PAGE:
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She randomly (and frequently) talks about Baby EJ.  It completely confounds us.  It’s as if she somehow knows that she is EJ’s womb-buddy.  They were conceived just three months apart.  Although I’ve written about EJ as a daughter, she is convinced EJ is her brother and she talks about “him” as though he is a very real part of her daily life.  It amazes me.  When she talks about EJ, she saves me from any heartache, because I am instantly reminded of this beautiful family that God is allowing me to build during my time here.

I’m humbled daily – by a four year old.

I’m changed daily – by a four year old.

I’m moved daily – by a four year old.

I’m challenged daily – by a four year old.

I am so thankful for our sweet Isla Rae.  She’s beautiful through and through.  She’s our little painter and chocoholic.  She can house a dozen donuts or chocolate chip pancakes in a single sitting.  She is all muscle, though.  Even when she was a baby, she was a teeny little muscle.  She can stand on the knuckles of her feet in an amazing and totally unnatural way.  lol

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She can sass with the best of them and she loves being in the kitchen.  She’s got the most beautiful hands and nails I have ever seen.  No joke.  She’s a Rockstar and one tough cookie.  Dental work…doctor appointments…ER visits…she doesn’t even whimper.  She loves her sisters so deeply.  I can count on her to always be caring for someone.  All day, every day…she’s taking care of her sisters.

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She will ask me if I like her outfit, hairdo, shoes, because she’s destined to be a fashion blogger. 😉  She loves having her nails painted and is a natural dancer.

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She wants to learn to play the violin and loves to swim.  A cup of hot chocolate, a Hershey Kiss, a cookie… it doesn’t matter if we’re picking Ava up at school or if she’s returning home from a Daddy-daughter date, she is NEVER empty-handed when it comes to her big sister.  Ava is tops in her book and Isla is always thinking of little ways to bless her.

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Her mealtime prayers are especially long and almost always include a wish list of some kind along with a plea for the “people that don’t have any aw-fer-ring”.  Her heart makes mine melt.  Every.single.day.

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Happy Birthday, sweet Isla Rae.  Thank you for saving me.  Thank you for loving me.  Thank you for refining me.  I thank God for you, precious girl.  You bring such strength and beauty to my world. xoxo

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Dear Daughter, I Enjoy You.


Dear Daughter, I Enjoy You.

As I was slowly making the descent from upstairs, I allowed the exhaustion to wash over me, mentally, physically, emotionally. Out of nowhere, a thought hit me, and I knew immediately that it was one worth paying attention too.

“How tiring these kids are.”
“These days are long. They are hard.”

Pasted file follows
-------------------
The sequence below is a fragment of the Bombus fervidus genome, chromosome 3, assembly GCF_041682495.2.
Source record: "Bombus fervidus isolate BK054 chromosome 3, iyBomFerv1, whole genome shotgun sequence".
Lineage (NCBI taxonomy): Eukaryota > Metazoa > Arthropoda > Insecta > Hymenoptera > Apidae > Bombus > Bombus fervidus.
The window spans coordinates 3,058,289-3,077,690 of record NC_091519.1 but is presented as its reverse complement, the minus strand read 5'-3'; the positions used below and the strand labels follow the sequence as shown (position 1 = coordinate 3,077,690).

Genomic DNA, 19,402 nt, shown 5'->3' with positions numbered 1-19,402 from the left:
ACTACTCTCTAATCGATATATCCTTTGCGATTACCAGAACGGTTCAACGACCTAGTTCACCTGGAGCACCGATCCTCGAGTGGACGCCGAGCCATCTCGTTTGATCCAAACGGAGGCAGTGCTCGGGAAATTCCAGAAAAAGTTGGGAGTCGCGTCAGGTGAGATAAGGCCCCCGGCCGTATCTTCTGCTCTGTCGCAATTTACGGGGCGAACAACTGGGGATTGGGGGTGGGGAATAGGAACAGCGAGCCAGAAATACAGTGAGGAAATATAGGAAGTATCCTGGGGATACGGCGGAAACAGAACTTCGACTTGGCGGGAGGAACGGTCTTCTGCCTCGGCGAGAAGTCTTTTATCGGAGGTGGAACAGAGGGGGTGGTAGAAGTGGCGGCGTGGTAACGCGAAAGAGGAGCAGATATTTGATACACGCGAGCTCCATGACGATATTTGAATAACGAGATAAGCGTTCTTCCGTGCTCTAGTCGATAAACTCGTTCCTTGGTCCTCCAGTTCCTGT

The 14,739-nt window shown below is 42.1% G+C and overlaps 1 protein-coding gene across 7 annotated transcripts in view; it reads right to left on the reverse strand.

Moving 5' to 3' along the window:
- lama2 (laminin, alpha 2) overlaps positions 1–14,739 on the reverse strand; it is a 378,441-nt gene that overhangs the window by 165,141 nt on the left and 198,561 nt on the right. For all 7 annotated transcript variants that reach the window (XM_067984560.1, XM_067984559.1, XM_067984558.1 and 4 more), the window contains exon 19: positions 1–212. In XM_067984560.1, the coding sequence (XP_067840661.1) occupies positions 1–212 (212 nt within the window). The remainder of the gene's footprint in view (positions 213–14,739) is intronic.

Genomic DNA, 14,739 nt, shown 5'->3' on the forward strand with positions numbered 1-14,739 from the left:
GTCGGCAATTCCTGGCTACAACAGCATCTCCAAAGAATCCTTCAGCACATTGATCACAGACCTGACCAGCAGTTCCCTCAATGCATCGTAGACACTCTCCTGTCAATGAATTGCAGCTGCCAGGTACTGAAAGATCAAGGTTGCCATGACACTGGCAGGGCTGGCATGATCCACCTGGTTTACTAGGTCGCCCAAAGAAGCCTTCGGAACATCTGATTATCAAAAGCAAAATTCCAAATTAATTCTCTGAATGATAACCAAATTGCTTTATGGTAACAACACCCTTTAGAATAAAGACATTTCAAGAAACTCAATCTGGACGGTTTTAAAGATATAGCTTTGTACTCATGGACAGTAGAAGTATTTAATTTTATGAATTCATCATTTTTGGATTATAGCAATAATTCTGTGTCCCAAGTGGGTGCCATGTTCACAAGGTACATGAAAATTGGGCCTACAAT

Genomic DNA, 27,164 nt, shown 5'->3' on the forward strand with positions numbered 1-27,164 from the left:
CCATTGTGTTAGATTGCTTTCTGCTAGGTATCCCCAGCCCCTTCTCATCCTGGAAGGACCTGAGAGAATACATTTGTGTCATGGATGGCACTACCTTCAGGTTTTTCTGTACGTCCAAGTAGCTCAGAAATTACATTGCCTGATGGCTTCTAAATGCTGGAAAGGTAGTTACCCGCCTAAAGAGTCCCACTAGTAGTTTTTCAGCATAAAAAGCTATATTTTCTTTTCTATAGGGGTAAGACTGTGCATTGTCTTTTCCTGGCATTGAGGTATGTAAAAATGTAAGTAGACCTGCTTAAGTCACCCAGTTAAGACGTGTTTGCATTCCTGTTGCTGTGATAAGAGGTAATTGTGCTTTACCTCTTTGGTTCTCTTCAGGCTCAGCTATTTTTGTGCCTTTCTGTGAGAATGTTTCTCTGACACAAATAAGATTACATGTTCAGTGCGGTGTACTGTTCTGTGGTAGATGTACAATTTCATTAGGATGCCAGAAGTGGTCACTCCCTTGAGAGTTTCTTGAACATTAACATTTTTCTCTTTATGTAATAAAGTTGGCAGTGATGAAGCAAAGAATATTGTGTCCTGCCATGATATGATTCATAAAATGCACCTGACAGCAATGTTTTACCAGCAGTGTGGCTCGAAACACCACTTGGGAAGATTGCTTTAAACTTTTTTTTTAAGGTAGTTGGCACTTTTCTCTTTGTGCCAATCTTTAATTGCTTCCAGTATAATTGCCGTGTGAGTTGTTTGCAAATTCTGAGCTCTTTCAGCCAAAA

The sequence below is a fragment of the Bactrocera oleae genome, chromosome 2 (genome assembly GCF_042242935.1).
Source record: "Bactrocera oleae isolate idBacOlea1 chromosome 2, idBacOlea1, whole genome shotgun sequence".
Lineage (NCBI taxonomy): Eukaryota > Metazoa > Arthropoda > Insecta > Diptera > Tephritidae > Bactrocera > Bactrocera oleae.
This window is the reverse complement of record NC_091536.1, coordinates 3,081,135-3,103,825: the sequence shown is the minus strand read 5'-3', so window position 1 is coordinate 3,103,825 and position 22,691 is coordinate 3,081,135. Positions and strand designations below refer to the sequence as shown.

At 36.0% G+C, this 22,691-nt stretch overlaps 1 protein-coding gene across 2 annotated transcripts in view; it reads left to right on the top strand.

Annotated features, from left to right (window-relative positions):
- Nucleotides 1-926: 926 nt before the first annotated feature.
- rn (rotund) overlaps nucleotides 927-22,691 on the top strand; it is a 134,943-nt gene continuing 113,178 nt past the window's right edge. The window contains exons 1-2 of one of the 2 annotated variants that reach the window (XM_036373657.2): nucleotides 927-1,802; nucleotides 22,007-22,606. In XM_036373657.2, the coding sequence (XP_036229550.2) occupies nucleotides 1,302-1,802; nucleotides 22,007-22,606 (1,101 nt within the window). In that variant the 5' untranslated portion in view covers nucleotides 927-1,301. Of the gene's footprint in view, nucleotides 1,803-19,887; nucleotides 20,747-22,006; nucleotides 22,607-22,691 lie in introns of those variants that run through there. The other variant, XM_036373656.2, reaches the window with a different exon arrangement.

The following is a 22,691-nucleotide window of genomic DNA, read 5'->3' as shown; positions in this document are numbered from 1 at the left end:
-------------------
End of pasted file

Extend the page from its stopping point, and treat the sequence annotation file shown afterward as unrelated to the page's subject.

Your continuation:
And it hit me.

The faces I made throughout the day. The sneers. The snorts. The sighs…

And a voice asked me a simple question…

“What if you could look at yourself that way? You wouldn’t be your own friend. You would lose a friend over such behavior.  And yet, you treat your own flesh and blood…your baby in such a way.”

I have gone as far as to roll over in the bed in the morning and growl angry words like, “You are being sooo annoying right now, child.”  All they want is breakfast.  All I want is more sleep.

Seriously.

I did that.

And it started to sink in how I was hurting little hearts everyday. I am hurting little hearts. With my words. With my actions. With my eye rolls and sighs…

But those things aren’t  real. They aren’t reality. Reality is, I am simply exhausted and poorly behaved. Reality is that my children are…children. They are silly. They are wild.  They require a lot of energy.  They are beautiful. They are loved.

I like them.

I admire and adore them.

I enjoy them.

I need to remember their smallness. My eyes…my words…my touch…my moods…are their world. For 90% of their day, I am their world.

So here’s my pep talk to myself:

Get it together, girl. Straighten up, sister. You have got to use that heart and that head of your’s and wipe that nasty exhaustion off of your face. Wipe it off on purpose.  Don’t let it ruin the tenderness in your smile. Don’t give it ground. Step up your game. You are their mama. God put you over these girls like a guardian angel. One they can touch and hear and smell and look to for love and guidance. Put on your wings today, mama, because they require a whole lot of protection. And sometimes, you have to make a choice to shelter them from even yourself. Lay that bitterness of a messy house down. Cast that resentment of a sleepless night aside. Forgive those early-risers, knowing that they are just excited to start a new day. Pray for a little of that to rub off on you too… You are the mama and you enjoy them. Time to start living like it…

Dear Daughter,